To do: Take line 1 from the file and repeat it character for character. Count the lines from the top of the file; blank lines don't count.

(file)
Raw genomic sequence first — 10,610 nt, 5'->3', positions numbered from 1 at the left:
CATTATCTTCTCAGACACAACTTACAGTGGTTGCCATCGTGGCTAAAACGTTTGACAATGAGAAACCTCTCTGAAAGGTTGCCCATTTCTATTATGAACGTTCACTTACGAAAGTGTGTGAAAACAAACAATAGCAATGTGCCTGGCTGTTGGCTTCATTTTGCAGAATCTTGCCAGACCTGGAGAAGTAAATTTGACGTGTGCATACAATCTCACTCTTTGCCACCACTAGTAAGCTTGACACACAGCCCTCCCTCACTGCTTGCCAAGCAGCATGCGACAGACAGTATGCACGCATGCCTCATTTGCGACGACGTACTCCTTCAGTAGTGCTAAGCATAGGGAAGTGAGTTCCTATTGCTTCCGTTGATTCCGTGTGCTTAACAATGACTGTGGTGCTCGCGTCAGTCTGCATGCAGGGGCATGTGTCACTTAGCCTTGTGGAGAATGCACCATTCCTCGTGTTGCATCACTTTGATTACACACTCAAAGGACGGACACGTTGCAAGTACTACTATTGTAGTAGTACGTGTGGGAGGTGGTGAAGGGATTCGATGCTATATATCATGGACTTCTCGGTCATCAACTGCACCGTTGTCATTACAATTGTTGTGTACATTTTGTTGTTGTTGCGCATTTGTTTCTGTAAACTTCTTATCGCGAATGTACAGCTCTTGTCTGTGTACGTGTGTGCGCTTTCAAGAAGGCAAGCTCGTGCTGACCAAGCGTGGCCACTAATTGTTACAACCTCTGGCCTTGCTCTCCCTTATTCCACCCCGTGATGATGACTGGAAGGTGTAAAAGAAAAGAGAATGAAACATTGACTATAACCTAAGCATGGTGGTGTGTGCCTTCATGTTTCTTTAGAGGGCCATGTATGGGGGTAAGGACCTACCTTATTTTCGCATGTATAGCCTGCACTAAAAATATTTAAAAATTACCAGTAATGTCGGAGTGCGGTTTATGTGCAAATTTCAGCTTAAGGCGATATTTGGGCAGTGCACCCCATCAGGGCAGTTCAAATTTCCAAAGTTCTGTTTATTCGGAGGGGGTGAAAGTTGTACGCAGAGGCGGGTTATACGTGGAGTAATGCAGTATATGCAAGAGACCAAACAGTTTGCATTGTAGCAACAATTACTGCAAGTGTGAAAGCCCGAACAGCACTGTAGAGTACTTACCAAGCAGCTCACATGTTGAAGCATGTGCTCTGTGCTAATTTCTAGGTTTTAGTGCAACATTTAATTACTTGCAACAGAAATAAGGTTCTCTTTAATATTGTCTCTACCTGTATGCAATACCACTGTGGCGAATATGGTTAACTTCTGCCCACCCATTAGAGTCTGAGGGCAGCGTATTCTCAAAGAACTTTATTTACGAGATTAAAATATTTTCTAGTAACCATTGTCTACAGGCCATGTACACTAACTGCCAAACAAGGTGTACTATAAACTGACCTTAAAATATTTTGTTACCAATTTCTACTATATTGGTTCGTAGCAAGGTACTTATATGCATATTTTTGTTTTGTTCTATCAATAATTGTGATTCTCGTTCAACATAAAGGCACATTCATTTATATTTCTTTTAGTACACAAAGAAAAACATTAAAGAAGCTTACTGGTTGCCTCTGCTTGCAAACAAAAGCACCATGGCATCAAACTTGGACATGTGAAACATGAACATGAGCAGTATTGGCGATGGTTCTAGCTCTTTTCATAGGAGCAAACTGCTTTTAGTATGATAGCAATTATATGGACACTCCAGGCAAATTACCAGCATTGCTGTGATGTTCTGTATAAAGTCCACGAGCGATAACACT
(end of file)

Raw genomic sequence first — 10,610 nt, 5'->3', positions numbered from 1 at the left: